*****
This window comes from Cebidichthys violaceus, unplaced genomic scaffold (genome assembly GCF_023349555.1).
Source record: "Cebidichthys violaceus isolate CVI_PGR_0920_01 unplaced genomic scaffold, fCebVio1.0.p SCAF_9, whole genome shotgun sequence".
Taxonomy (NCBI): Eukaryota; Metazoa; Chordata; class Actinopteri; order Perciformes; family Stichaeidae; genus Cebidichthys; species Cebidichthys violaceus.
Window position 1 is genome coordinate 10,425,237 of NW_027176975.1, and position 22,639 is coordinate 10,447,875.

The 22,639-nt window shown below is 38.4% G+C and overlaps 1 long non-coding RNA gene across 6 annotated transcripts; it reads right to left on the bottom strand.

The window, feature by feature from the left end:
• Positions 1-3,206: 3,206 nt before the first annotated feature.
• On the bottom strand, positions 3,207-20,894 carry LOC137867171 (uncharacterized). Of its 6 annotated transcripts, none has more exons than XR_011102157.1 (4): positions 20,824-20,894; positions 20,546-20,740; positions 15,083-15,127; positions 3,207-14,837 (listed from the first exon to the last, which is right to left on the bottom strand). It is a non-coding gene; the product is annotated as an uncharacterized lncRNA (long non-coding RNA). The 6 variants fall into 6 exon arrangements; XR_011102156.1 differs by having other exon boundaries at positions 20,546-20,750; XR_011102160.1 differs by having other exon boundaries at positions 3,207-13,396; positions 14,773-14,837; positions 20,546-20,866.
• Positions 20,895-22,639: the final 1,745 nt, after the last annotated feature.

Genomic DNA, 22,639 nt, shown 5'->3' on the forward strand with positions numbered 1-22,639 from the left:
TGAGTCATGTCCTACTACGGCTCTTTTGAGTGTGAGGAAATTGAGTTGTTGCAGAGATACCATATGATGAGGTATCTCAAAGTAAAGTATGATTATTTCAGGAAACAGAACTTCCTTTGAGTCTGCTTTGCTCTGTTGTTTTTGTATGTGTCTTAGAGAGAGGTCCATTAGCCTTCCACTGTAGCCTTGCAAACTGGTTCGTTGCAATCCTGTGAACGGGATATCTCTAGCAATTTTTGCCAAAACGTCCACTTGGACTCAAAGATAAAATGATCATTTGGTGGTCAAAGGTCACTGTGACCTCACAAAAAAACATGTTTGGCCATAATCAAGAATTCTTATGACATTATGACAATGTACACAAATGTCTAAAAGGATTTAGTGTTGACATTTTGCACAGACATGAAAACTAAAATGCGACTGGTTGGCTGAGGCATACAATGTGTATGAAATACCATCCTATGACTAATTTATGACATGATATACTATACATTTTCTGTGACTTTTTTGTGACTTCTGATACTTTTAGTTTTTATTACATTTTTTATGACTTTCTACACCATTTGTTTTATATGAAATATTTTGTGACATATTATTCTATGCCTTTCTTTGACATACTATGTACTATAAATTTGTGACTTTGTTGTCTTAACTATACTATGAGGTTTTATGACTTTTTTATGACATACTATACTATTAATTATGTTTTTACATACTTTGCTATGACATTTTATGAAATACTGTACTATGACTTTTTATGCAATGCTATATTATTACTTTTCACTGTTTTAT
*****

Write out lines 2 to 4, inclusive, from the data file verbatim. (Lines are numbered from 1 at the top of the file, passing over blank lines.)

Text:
Source record: "Cebidichthys violaceus isolate CVI_PGR_0920_01 unplaced genomic scaffold, fCebVio1.0.p SCAF_9, whole genome shotgun sequence".
Taxonomy (NCBI): Eukaryota; Metazoa; Chordata; class Actinopteri; order Perciformes; family Stichaeidae; genus Cebidichthys; species Cebidichthys violaceus.
Window position 1 is genome coordinate 10,425,237 of NW_027176975.1, and position 22,639 is coordinate 10,447,875.